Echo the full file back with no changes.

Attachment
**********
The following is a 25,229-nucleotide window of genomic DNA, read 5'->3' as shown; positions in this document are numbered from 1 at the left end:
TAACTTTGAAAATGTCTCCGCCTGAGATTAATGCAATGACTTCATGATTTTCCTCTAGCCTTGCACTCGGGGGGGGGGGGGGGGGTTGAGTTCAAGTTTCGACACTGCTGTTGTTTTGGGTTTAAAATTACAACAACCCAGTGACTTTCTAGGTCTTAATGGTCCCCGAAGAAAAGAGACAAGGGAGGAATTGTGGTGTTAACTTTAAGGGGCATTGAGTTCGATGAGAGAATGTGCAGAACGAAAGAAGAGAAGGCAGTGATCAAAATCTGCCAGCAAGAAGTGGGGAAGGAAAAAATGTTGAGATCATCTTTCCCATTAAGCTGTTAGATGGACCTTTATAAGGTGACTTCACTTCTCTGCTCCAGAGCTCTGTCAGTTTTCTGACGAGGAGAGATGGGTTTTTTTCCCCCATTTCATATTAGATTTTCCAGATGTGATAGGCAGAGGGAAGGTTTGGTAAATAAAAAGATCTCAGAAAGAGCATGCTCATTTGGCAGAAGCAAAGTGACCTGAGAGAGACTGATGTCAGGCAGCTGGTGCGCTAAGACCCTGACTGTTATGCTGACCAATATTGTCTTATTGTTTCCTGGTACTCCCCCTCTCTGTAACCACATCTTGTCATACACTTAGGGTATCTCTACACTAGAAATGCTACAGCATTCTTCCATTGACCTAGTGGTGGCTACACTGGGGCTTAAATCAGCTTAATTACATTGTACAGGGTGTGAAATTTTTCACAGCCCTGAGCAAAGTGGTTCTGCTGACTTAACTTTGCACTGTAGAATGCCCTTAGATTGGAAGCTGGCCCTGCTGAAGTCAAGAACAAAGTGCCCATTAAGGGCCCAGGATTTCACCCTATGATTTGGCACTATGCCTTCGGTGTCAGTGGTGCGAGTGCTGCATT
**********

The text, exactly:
The following is a 25,229-nucleotide window of genomic DNA, read 5'->3' as shown; positions in this document are numbered from 1 at the left end:
TAACTTTGAAAATGTCTCCGCCTGAGATTAATGCAATGACTTCATGATTTTCCTCTAGCCTTGCACTCGGGGGGGGGGGGGGGGGTTGAGTTCAAGTTTCGACACTGCTGTTGTTTTGGGTTTAAAATTACAACAACCCAGTGACTTTCTAGGTCTTAATGGTCCCCGAAGAAAAGAGACAAGGGAGGAATTGTGGTGTTAACTTTAAGGGGCATTGAGTTCGATGAGAGAATGTGCAGAACGAAAGAAGAGAAGGCAGTGATCAAAATCTGCCAGCAAGAAGTGGGGAAGGAAAAAATGTTGAGATCATCTTTCCCATTAAGCTGTTAGATGGACCTTTATAAGGTGACTTCACTTCTCTGCTCCAGAGCTCTGTCAGTTTTCTGACGAGGAGAGATGGGTTTTTTTCCCCCATTTCATATTAGATTTTCCAGATGTGATAGGCAGAGGGAAGGTTTGGTAAATAAAAAGATCTCAGAAAGAGCATGCTCATTTGGCAGAAGCAAAGTGACCTGAGAGAGACTGATGTCAGGCAGCTGGTGCGCTAAGACCCTGACTGTTATGCTGACCAATATTGTCTTATTGTTTCCTGGTACTCCCCCTCTCTGTAACCACATCTTGTCATACACTTAGGGTATCTCTACACTAGAAATGCTACAGCATTCTTCCATTGACCTAGTGGTGGCTACACTGGGGCTTAAATCAGCTTAATTACATTGTACAGGGTGTGAAATTTTTCACAGCCCTGAGCAAAGTGGTTCTGCTGACTTAACTTTGCACTGTAGAATGCCCTTAGATTGGAAGCTGGCCCTGCTGAAGTCAAGAACAAAGTGCCCATTAAGGGCCCAGGATTTCACCCTATGATTTGGCACTATGCCTTCGGTGTCAGTGGTGCGAGTGCTGCATT